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Authors: FATUDIMU, M. B.
Keywords: Motor development
Cerebral palsy
General health status
Quality of life
Issue Date: 2011
Abstract: Cerebral Palsy (CP) is a neuropaediatric condition which occurs as a result of damage to an immature brain resulting in abnormal motor development requiring special care. Caring for children with CP may affect the quality of life and/or impact on the general health status of their caregivers. There is paucity of longitudinal studies exploring this inter-relationship. The relationship between motor development of Children With Cerebral Palsy (CWCP) and impact of caring on each of Quality of Life (QoL) and General Health Status (GHS) of caregivers of CWCP was therefore evaluated. Participants in this longitudinal study comprised of consecutively recruited 107 CWCP and 107 Caregivers of CWCP (CCWCP) from four specialist hospitals in southwest Nigeria. Ninety eight caregivers of normally developing children were also recruited to constitute the Control Group (CG). The CCWCP and CG were matched for age and socio-economic status. However 67 participants in each of the CWCP, CCWCP, and 87 in the CG completed the study. Gross motor function of the CWCP was assessed in the clinic and their respective homes using the Gross Motor Function Measure (GMFM)(scored 0 to 100) at baseline and monthly for eight consecutive months in order to assess the likely influence of the home and the clinic environments on their motor function. The QoL and GHS of the CCWCP and CG participants were assessed at baseline and for eight consecutive months using the World Health Organization Quality of Life Questionnaire (WHOQoL) (scored 1 to 5) and General Health Questionnaire (GHQ)(scored 0 to 3) respectively. Data were analyzed using descriptive statistics, Wilcoxon Signed Rank, Friedman's ANOVA, Spearman's Correlation and Mann-Whitney U at p = 0.05. At baseline, the CCWCP had a significantly lower median WHOQoL score of 84.0 (range 48.0-115.0) than their CG counterparts (median 96.0, range 62.0-123.0). CCWCP also recorded a significantly higher median GHQ score of 16.0 (range 4.0'48.0) than the controls (median 9.0, range 1.0-22.0) indicating lower QoL and GHS. At the 8th month, the CG had significantly higher WHOQoL scores (median 96.0, range 63.0-124.0 vs median 89.0, range 60.0-118.0). Among the CWCP, baseline GMFM score was higher at home (median 15.7, range 0-71.9) than in the clinic (median 13.6, range 0-71.9). Similarly the home GMFM scores were significantly higher at the 8th month (median 28.9, range 0-100.0) than in the clinic (median 25.8, range 0-100.0). The GMFM score increased significantly between baseline and 1st; 3rd and 4th; 5th and 6th; and 7th and 8th months. The GMFM scores had significant positive correlation with WHOQoL scores at the 5th (r = 0.3), 7th (r =0.4) and 8th months (r =0.4). The better the motor development in children with cerebral palsy, the higher the quality of life and general health status of caregivers. Performance of motor function was better at home compared to the clinic suggesting that home environment should be simulated during management of children with cerebral palsy.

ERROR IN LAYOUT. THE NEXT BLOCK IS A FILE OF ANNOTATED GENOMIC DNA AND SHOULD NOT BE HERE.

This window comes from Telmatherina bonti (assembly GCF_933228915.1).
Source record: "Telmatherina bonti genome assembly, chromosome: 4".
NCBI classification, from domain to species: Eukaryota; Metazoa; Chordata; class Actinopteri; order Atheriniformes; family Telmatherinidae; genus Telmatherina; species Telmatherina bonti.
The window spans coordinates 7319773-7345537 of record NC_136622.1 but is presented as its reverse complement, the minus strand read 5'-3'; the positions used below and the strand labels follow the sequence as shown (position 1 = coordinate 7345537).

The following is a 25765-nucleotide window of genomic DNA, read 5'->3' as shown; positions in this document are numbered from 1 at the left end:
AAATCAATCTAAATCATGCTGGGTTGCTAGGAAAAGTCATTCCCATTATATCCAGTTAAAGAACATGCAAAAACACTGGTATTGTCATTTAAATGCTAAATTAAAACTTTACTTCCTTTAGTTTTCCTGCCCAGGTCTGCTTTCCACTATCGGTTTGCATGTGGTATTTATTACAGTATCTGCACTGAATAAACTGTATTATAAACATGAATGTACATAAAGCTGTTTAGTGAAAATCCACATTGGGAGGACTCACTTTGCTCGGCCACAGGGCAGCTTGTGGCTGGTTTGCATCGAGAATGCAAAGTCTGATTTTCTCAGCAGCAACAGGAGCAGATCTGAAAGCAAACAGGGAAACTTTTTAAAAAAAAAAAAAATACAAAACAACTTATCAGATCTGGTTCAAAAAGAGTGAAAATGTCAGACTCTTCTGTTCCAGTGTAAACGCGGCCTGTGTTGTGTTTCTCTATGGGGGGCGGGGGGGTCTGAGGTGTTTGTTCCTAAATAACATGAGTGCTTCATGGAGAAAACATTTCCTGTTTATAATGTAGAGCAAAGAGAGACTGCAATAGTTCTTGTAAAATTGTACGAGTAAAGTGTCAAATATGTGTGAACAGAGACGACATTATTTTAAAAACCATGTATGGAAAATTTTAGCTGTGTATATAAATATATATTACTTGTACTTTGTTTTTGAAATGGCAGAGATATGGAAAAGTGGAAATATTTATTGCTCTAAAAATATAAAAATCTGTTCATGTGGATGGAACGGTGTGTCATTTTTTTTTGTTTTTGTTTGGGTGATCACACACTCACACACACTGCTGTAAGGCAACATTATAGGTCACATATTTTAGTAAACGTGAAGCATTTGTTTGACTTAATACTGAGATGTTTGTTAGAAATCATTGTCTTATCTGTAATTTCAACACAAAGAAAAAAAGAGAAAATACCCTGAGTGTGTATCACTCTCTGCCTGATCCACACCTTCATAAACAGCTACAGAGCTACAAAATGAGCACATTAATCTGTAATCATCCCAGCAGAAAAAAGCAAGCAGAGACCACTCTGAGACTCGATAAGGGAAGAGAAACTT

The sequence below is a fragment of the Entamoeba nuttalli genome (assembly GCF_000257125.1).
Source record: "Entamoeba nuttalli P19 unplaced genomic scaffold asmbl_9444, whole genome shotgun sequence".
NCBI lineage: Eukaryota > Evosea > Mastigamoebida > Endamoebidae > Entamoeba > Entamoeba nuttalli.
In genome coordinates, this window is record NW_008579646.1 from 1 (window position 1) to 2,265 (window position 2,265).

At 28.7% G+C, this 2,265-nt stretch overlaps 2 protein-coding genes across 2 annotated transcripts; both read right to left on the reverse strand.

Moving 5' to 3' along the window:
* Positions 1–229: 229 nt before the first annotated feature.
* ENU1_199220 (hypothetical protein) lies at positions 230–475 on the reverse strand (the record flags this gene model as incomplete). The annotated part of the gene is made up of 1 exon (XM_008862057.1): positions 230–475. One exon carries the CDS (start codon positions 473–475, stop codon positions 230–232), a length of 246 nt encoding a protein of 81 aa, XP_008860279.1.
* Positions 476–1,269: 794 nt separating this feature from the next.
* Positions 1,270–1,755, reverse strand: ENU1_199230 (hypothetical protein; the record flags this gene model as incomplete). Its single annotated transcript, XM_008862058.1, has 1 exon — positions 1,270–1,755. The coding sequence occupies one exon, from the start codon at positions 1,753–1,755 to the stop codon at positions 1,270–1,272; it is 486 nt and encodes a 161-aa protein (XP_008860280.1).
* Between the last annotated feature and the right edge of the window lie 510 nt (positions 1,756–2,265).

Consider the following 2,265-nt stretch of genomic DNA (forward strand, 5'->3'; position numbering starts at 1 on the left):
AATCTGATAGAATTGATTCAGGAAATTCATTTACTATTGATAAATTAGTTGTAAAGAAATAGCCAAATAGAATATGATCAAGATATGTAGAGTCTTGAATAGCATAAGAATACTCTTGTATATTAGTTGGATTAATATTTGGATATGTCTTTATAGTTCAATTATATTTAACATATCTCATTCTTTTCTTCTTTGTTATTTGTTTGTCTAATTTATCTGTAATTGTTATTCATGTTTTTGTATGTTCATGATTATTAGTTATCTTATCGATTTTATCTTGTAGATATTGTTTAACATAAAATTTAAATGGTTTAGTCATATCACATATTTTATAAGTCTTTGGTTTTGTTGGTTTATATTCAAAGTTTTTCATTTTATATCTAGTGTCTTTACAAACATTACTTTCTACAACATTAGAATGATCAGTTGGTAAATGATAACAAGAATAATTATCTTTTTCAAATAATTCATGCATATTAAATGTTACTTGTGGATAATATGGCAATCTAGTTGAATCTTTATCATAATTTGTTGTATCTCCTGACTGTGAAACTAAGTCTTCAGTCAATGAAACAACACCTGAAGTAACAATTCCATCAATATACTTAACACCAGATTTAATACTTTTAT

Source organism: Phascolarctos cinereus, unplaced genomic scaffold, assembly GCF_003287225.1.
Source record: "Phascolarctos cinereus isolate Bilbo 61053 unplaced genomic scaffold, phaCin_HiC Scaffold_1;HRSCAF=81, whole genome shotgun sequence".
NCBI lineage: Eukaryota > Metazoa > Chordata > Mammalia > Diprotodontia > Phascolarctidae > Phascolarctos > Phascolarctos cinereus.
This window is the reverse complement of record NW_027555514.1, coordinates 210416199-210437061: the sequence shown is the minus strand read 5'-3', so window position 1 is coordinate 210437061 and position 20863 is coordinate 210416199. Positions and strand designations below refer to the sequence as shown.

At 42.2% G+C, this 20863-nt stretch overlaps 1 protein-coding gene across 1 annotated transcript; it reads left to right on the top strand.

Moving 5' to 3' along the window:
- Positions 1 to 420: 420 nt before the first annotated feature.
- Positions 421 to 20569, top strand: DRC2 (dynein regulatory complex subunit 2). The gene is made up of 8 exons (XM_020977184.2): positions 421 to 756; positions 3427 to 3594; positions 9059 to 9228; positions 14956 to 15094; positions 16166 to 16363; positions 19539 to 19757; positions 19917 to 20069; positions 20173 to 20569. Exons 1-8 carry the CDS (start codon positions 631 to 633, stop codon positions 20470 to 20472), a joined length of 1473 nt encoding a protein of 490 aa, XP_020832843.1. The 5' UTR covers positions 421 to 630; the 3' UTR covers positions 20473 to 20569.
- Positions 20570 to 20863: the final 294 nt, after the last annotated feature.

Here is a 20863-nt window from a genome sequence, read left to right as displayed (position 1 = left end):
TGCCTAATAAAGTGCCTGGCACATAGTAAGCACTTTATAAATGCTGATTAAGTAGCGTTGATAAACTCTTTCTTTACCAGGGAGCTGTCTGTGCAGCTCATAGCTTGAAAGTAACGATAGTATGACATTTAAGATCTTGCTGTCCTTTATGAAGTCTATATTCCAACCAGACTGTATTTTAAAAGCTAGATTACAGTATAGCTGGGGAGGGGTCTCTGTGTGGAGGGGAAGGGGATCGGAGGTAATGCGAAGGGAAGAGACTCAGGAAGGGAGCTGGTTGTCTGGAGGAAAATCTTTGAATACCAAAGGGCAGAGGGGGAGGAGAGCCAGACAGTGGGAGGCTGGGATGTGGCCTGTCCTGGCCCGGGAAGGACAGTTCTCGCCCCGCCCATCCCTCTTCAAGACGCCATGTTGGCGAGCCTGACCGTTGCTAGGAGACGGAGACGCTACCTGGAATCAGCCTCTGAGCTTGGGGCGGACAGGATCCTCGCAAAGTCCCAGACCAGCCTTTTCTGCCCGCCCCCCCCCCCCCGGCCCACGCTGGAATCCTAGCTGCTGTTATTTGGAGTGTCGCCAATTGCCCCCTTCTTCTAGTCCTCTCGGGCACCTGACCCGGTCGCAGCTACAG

URI: http://localhost:8080/handle/123456789/118
Appears in Collections:Theses & Dissertations

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